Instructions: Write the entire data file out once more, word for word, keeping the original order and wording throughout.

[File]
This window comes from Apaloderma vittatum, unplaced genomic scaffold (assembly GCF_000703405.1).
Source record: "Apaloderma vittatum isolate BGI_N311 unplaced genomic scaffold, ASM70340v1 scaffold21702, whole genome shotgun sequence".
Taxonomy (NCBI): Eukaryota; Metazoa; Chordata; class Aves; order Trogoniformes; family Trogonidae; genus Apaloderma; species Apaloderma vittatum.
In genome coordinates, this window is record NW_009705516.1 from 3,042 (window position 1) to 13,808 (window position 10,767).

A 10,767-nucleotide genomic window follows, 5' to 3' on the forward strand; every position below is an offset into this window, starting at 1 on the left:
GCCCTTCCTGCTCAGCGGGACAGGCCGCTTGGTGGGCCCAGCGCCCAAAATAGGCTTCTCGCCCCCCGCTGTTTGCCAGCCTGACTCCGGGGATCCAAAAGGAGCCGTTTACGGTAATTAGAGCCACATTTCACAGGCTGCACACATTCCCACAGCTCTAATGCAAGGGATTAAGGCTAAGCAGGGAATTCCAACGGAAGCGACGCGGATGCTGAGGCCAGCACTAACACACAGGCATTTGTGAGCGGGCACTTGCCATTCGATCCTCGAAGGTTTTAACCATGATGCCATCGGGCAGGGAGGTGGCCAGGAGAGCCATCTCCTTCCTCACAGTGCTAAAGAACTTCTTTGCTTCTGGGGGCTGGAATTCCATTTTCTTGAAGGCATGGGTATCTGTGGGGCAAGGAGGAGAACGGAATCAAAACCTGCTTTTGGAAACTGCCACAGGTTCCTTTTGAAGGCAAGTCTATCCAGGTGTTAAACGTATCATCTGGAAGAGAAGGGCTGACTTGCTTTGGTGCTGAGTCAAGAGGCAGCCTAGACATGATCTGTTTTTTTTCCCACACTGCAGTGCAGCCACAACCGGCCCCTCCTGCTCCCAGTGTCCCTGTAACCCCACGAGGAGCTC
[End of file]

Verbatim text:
This window comes from Apaloderma vittatum, unplaced genomic scaffold (assembly GCF_000703405.1).
Source record: "Apaloderma vittatum isolate BGI_N311 unplaced genomic scaffold, ASM70340v1 scaffold21702, whole genome shotgun sequence".
Taxonomy (NCBI): Eukaryota; Metazoa; Chordata; class Aves; order Trogoniformes; family Trogonidae; genus Apaloderma; species Apaloderma vittatum.
In genome coordinates, this window is record NW_009705516.1 from 3,042 (window position 1) to 13,808 (window position 10,767).

A 10,767-nucleotide genomic window follows, 5' to 3' on the forward strand; every position below is an offset into this window, starting at 1 on the left:
GCCCTTCCTGCTCAGCGGGACAGGCCGCTTGGTGGGCCCAGCGCCCAAAATAGGCTTCTCGCCCCCCGCTGTTTGCCAGCCTGACTCCGGGGATCCAAAAGGAGCCGTTTACGGTAATTAGAGCCACATTTCACAGGCTGCACACATTCCCACAGCTCTAATGCAAGGGATTAAGGCTAAGCAGGGAATTCCAACGGAAGCGACGCGGATGCTGAGGCCAGCACTAACACACAGGCATTTGTGAGCGGGCACTTGCCATTCGATCCTCGAAGGTTTTAACCATGATGCCATCGGGCAGGGAGGTGGCCAGGAGAGCCATCTCCTTCCTCACAGTGCTAAAGAACTTCTTTGCTTCTGGGGGCTGGAATTCCATTTTCTTGAAGGCATGGGTATCTGTGGGGCAAGGAGGAGAACGGAATCAAAACCTGCTTTTGGAAACTGCCACAGGTTCCTTTTGAAGGCAAGTCTATCCAGGTGTTAAACGTATCATCTGGAAGAGAAGGGCTGACTTGCTTTGGTGCTGAGTCAAGAGGCAGCCTAGACATGATCTGTTTTTTTTCCCACACTGCAGTGCAGCCACAACCGGCCCCTCCTGCTCCCAGTGTCCCTGTAACCCCACGAGGAGCTC